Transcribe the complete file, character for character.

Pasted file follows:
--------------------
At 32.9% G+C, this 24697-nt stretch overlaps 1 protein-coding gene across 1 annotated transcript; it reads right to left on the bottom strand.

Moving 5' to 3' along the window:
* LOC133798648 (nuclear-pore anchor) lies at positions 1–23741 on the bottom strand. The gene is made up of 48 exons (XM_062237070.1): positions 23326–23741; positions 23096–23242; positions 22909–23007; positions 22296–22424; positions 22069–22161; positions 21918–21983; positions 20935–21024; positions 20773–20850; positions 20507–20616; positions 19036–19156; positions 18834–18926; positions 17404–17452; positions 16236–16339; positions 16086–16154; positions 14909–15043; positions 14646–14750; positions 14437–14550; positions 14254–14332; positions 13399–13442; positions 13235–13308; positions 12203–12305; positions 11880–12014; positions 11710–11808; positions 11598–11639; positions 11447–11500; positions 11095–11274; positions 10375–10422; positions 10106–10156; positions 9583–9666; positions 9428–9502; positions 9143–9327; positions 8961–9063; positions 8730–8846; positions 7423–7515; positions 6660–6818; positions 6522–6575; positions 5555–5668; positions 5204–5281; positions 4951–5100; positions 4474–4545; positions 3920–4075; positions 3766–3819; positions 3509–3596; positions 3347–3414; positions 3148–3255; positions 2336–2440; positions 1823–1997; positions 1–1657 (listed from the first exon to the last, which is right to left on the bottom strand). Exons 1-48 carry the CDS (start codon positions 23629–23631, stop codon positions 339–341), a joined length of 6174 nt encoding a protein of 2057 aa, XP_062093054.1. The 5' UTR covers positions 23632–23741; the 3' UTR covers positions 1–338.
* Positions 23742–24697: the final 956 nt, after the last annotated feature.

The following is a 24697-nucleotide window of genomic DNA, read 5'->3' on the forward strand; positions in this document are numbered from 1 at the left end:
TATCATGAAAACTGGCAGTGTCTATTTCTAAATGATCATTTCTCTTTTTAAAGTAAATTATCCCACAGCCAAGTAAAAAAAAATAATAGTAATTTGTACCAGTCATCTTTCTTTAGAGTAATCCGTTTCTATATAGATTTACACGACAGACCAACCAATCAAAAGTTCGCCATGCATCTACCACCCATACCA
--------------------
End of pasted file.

At 32.9% G+C, this 24697-nt stretch overlaps 1 protein-coding gene across 1 annotated transcript; it reads right to left on the bottom strand.

Moving 5' to 3' along the window:
* LOC133798648 (nuclear-pore anchor) lies at positions 1–23741 on the bottom strand. The gene is made up of 48 exons (XM_062237070.1): positions 23326–23741; positions 23096–23242; positions 22909–23007; positions 22296–22424; positions 22069–22161; positions 21918–21983; positions 20935–21024; positions 20773–20850; positions 20507–20616; positions 19036–19156; positions 18834–18926; positions 17404–17452; positions 16236–16339; positions 16086–16154; positions 14909–15043; positions 14646–14750; positions 14437–14550; positions 14254–14332; positions 13399–13442; positions 13235–13308; positions 12203–12305; positions 11880–12014; positions 11710–11808; positions 11598–11639; positions 11447–11500; positions 11095–11274; positions 10375–10422; positions 10106–10156; positions 9583–9666; positions 9428–9502; positions 9143–9327; positions 8961–9063; positions 8730–8846; positions 7423–7515; positions 6660–6818; positions 6522–6575; positions 5555–5668; positions 5204–5281; positions 4951–5100; positions 4474–4545; positions 3920–4075; positions 3766–3819; positions 3509–3596; positions 3347–3414; positions 3148–3255; positions 2336–2440; positions 1823–1997; positions 1–1657 (listed from the first exon to the last, which is right to left on the bottom strand). Exons 1-48 carry the CDS (start codon positions 23629–23631, stop codon positions 339–341), a joined length of 6174 nt encoding a protein of 2057 aa, XP_062093054.1. The 5' UTR covers positions 23632–23741; the 3' UTR covers positions 1–338.
* Positions 23742–24697: the final 956 nt, after the last annotated feature.

The following is a 24697-nucleotide window of genomic DNA, read 5'->3' on the forward strand; positions in this document are numbered from 1 at the left end:
TATCATGAAAACTGGCAGTGTCTATTTCTAAATGATCATTTCTCTTTTTAAAGTAAATTATCCCACAGCCAAGTAAAAAAAAATAATAGTAATTTGTACCAGTCATCTTTCTTTAGAGTAATCCGTTTCTATATAGATTTACACGACAGACCAACCAATCAAAAGTTCGCCATGCATCTACCACCCATACCA